This lovely table cloth and linen tea towel were only a couple of quid each. I have a bit of a thing for lilacs they are just so old-fashioned and a bit cottage-garden. The colours and the pattern are just lovely. 

The tea towel has a little poem all about  the "Willow Pattern" round the outside. It looks unused with no fading at all and will end up being made into a cushion cover for my bedroom at some point.

Couldn't pass this lot up, 10 vintage metal zips for £3, some needles and buttons for 20p and a bag of wool for a quid. There seems to be a whole load more vintage crap stuff down here. No idea if it is because people here aren't really into it or if it is just the greater population density combined with the lack of a student population where I stay. Anyway, no complaints here, this is chazza-heaven.

I found some great cookware. Look at the gorgeous design, I was so glad to pick these up oven-to-table dishes as I had to leave them behind a couple of weeks ago. I was on foot and couldn't carry them. They must have been meant to come live with me.

Staffordshire made some truly funky designs in the 60's and 70's. These dishes were a bit grubby but are both mint condition and look like they have never been used.  They just needed a good scrub. Now I just have to have a dinner party to show them off. Bring out the vol-au-vents and the black forest gateaux!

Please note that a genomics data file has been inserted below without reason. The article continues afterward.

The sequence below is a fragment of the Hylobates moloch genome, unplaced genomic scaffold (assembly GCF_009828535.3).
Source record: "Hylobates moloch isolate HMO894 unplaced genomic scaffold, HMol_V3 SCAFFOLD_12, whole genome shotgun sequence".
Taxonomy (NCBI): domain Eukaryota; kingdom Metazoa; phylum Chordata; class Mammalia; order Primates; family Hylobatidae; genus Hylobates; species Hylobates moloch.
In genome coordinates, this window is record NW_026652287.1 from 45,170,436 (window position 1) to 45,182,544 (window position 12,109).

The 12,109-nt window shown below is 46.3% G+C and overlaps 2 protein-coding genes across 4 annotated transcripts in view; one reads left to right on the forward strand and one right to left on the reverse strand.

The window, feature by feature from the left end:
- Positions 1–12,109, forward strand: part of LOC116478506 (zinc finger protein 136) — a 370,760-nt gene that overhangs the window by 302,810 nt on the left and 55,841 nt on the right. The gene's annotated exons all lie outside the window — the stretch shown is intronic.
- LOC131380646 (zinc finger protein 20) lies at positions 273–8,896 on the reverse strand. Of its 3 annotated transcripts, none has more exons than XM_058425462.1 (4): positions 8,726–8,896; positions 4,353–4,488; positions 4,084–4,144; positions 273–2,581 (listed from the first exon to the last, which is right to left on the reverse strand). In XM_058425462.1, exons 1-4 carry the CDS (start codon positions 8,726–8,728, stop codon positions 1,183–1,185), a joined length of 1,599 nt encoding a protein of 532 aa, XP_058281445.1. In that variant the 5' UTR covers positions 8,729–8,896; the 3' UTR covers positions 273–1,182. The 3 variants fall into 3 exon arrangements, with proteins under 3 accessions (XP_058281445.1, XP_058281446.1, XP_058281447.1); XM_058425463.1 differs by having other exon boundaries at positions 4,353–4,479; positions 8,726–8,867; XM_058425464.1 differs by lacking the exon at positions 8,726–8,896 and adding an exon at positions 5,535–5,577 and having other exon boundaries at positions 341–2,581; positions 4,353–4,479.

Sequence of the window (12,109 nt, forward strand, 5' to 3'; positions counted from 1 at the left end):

This little dish and saucer are Denby. It is next to a lovely wee plate and a glazed terracotta dish that I bought at the same time for the princely sum of £3.50 for all three.

Since I seem to be on the 70's roll  of questionable taste™ at the moment I bought these pottery canisters for the kitchen. They are from the Hornsea pottery, the design is called "Bronte"dated 1978. It makes the kitchen feel a bit "Good Life".

I didn't have anything to keep my teabags in so they are nothing if not practical.

I have actually been tracing out some sewing patterns but I lack the fabric I want to make them up in (no excuse bt it is mostly in Glasgow) and only seem to have a curtain fabric shop close-by.  I am really enjoying having a wee hidey-hole but seriously need some storage. Everything is in bags still. Will get there in the end.

So have you found anything great in the chazzas? Car booty bonanza? Or do you hate the thought of buying anything second-hand?

I am glorying in the fact that I had wifi installed (finally) yesterday so will be able to catch up with all your posts soon.
Have a lovely Sunday!


Thursday, 6 April 2017

She's Leaving Home

Hello Lovelies, Well you may have wondered about why it has been so quiet for the last couple of months but in daily life there has been a huge amount of upheaval, all of it work related in one way or another.

Why the Po face?

A few weeks ago I was put on notice of redundancy. All things considered this was not a complete shock but it still knocked me off my feet a bit as it was now so real.  To be honest I was really surprised by my reaction. To say that I work in an industry where job security is not the best would be downplaying things more than a little. This was my fourth time being made redundant. 

Vintage Painting from Ruthven Lane, Glasgow and antique bronze Buddha housewarming pressie

Anyway to cut a long story short,  I am not a fan of uncertainty. I don't mind change but I hate not knowing the when, where or how,  so when a great job came up I jumped ship to another company rather than join “Maggie’s Millions” - Theresa style.  However, this did mean moving to another country, although it is England so only next door relatively speaking. I am however a 7 and a half-hour drive away from home. This definitely ain’t Kansas. It's a huge and scary deal for me.  Honestly, I should buy shares in Pickford's (or my own van).

The Backie! A lot of potential but maybe not if I am not here for long.